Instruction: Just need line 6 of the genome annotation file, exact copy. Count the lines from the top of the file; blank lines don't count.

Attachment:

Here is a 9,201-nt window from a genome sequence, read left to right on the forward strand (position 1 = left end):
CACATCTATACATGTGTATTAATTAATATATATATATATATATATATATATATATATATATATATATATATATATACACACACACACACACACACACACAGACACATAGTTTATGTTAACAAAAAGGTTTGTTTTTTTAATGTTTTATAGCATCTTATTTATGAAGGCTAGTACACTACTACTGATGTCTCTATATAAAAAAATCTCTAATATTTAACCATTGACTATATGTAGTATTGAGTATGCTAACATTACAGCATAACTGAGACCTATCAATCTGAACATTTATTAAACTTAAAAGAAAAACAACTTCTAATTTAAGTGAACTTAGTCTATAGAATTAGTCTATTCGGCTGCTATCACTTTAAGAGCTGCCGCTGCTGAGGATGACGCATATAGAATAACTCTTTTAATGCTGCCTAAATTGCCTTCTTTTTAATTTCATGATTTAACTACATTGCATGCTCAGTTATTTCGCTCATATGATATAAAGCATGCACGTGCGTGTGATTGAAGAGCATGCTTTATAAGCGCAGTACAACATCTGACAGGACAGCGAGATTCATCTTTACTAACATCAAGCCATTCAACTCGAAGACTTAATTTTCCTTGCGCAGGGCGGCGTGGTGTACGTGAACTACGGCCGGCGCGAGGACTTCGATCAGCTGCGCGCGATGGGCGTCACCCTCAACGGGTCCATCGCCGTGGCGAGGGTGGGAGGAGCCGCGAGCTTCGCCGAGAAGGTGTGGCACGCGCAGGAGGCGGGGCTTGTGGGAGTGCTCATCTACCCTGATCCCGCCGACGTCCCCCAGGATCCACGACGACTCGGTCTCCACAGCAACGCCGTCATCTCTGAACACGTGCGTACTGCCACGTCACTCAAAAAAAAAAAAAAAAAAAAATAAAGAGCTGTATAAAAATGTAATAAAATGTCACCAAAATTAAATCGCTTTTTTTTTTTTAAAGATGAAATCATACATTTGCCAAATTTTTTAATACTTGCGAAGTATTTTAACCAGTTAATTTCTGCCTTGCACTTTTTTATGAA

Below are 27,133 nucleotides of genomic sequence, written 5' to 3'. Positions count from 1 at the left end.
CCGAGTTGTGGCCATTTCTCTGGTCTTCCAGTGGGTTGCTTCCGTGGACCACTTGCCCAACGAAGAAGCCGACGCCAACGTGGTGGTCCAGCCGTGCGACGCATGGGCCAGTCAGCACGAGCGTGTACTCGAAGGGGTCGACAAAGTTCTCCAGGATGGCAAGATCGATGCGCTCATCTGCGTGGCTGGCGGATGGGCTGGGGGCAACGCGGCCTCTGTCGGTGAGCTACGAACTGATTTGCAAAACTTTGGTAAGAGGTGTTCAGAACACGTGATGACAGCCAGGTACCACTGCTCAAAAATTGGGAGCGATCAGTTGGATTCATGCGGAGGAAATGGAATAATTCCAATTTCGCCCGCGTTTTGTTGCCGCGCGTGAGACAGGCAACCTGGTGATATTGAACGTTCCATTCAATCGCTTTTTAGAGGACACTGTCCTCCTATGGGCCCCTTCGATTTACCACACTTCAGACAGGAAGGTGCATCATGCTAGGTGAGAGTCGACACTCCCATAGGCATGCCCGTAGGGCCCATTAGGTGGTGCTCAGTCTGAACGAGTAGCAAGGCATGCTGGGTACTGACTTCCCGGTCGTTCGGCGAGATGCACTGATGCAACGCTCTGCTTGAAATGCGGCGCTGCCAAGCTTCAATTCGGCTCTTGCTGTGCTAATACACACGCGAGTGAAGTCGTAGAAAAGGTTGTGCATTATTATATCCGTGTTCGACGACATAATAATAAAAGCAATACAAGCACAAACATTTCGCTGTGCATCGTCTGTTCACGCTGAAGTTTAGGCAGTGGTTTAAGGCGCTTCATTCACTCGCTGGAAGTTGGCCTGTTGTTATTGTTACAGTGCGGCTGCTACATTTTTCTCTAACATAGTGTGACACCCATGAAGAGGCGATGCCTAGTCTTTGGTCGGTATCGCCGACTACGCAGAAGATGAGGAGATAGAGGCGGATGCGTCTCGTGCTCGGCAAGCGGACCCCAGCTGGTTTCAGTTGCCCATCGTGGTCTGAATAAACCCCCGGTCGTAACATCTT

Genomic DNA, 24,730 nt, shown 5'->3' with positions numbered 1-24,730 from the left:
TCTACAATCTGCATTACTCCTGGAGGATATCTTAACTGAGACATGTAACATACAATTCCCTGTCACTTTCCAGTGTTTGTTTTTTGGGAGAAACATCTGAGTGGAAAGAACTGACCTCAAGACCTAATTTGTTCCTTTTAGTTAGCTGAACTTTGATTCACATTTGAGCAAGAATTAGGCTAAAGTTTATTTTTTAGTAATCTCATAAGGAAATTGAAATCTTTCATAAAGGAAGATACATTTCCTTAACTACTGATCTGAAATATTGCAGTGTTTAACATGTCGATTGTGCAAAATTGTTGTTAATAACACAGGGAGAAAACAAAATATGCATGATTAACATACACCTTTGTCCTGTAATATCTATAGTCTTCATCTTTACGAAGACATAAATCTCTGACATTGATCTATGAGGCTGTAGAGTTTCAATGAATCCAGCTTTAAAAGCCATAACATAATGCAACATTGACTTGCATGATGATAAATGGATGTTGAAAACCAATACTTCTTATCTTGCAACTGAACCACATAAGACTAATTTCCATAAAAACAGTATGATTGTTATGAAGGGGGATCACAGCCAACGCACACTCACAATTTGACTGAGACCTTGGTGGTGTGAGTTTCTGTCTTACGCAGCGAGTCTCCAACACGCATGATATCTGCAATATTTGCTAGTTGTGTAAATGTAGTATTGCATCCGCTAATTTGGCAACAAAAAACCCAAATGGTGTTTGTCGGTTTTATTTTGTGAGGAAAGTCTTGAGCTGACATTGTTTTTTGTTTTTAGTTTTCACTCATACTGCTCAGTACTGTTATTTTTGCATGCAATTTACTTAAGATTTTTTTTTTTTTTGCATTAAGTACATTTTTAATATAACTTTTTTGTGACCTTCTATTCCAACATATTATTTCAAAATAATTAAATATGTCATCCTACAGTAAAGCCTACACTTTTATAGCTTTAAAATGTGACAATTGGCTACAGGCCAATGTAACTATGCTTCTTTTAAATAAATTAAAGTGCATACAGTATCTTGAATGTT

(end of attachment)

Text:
TCTACAATCTGCATTACTCCTGGAGGATATCTTAACTGAGACATGTAACATACAATTCCCTGTCACTTTCCAGTGTTTGTTTTTTGGGAGAAACATCTGAGTGGAAAGAACTGACCTCAAGACCTAATTTGTTCCTTTTAGTTAGCTGAACTTTGATTCACATTTGAGCAAGAATTAGGCTAAAGTTTATTTTTTAGTAATCTCATAAGGAAATTGAAATCTTTCATAAAGGAAGATACATTTCCTTAACTACTGATCTGAAATATTGCAGTGTTTAACATGTCGATTGTGCAAAATTGTTGTTAATAACACAGGGAGAAAACAAAATATGCATGATTAACATACACCTTTGTCCTGTAATATCTATAGTCTTCATCTTTACGAAGACATAAATCTCTGACATTGATCTATGAGGCTGTAGAGTTTCAATGAATCCAGCTTTAAAAGCCATAACATAATGCAACATTGACTTGCATGATGATAAATGGATGTTGAAAACCAATACTTCTTATCTTGCAACTGAACCACATAAGACTAATTTCCATAAAAACAGTATGATTGTTATGAAGGGGGATCACAGCCAACGCACACTCACAATTTGACTGAGACCTTGGTGGTGTGAGTTTCTGTCTTACGCAGCGAGTCTCCAACACGCATGATATCTGCAATATTTGCTAGTTGTGTAAATGTAGTATTGCATCCGCTAATTTGGCAACAAAAAACCCAAATGGTGTTTGTCGGTTTTATTTTGTGAGGAAAGTCTTGAGCTGACATTGTTTTTTGTTTTTAGTTTTCACTCATACTGCTCAGTACTGTTATTTTTGCATGCAATTTACTTAAGATTTTTTTTTTTTTTGCATTAAGTACATTTTTAATATAACTTTTTTGTGACCTTCTATTCCAACATATTATTTCAAAATAATTAAATATGTCATCCTACAGTAAAGCCTACACTTTTATAGCTTTAAAATGTGACAATTGGCTACAGGCCAATGTAACTATGCTTCTTTTAAATAAATTAAAGTGCATACAGTATCTTGAATGTT